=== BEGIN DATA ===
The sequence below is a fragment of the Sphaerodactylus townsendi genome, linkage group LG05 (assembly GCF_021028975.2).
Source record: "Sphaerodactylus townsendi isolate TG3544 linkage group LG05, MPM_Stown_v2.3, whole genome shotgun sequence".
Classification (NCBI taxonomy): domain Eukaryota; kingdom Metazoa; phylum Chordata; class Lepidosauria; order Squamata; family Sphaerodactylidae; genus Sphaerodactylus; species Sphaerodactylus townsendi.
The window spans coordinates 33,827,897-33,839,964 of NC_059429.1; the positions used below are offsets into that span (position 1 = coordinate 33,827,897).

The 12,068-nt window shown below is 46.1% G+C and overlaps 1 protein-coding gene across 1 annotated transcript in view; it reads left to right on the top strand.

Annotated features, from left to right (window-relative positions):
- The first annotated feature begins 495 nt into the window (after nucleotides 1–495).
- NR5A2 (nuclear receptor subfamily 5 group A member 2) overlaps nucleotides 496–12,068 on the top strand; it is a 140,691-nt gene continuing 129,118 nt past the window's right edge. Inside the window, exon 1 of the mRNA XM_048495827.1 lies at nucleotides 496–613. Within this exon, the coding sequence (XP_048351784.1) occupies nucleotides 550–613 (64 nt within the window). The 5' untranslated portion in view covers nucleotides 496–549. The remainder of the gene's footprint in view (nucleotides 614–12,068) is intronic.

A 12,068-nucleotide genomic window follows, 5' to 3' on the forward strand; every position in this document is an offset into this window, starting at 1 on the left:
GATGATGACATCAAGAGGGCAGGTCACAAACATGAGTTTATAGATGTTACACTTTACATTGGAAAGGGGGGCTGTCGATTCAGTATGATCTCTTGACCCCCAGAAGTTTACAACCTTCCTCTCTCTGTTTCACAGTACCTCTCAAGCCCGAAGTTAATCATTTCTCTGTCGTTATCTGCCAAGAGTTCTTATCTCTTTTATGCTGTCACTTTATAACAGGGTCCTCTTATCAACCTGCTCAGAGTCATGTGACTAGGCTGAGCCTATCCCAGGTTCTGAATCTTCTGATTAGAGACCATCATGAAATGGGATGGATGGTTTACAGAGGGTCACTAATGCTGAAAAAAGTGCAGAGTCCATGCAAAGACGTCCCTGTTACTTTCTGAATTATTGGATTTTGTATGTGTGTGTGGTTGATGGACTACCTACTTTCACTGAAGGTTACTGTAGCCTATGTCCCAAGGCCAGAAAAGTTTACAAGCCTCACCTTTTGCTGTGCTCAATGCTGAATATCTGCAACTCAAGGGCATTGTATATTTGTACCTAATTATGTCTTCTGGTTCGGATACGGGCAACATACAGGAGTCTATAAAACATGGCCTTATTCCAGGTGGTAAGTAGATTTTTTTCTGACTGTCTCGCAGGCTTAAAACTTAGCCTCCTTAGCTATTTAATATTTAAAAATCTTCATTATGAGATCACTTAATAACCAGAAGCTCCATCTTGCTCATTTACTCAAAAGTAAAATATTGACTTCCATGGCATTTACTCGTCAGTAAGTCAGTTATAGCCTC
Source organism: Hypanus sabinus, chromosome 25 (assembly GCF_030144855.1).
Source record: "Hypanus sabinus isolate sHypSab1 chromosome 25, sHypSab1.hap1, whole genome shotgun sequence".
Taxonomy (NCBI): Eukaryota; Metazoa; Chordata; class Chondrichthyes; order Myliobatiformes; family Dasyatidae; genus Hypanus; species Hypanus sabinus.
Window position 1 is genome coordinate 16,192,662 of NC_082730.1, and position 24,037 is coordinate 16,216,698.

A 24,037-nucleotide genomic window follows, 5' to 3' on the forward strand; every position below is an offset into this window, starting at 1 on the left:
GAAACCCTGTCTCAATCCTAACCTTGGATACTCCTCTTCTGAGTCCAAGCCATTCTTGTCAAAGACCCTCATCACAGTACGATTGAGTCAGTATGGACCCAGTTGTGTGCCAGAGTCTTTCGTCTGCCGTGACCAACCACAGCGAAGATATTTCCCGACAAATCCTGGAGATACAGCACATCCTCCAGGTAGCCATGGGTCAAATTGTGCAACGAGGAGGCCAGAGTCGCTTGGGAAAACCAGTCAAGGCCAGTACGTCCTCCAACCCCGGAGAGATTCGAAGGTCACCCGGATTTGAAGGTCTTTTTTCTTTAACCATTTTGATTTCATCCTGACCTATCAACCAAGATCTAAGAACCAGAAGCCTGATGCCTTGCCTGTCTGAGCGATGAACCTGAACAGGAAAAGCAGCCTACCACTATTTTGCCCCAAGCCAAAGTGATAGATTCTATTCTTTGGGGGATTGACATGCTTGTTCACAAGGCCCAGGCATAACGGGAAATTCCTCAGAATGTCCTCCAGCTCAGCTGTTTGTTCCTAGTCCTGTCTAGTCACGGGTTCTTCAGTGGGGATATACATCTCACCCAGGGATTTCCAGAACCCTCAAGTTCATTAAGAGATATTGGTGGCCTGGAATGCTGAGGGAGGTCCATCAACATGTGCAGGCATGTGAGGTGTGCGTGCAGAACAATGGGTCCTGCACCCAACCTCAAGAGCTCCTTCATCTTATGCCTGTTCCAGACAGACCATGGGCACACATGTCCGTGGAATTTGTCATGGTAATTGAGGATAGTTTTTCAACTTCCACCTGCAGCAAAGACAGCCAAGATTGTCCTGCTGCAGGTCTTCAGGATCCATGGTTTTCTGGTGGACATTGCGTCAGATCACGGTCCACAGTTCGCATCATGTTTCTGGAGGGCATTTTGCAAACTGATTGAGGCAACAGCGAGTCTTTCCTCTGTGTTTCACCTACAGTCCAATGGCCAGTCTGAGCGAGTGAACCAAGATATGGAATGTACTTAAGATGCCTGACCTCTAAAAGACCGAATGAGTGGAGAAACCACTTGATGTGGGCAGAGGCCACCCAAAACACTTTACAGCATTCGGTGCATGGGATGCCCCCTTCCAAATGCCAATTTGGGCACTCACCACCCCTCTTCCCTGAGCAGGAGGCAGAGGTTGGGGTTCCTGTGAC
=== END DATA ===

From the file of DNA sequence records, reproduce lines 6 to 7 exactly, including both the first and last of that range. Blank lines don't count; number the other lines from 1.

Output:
Annotated features, from left to right (window-relative positions):
- The first annotated feature begins 495 nt into the window (after nucleotides 1–495).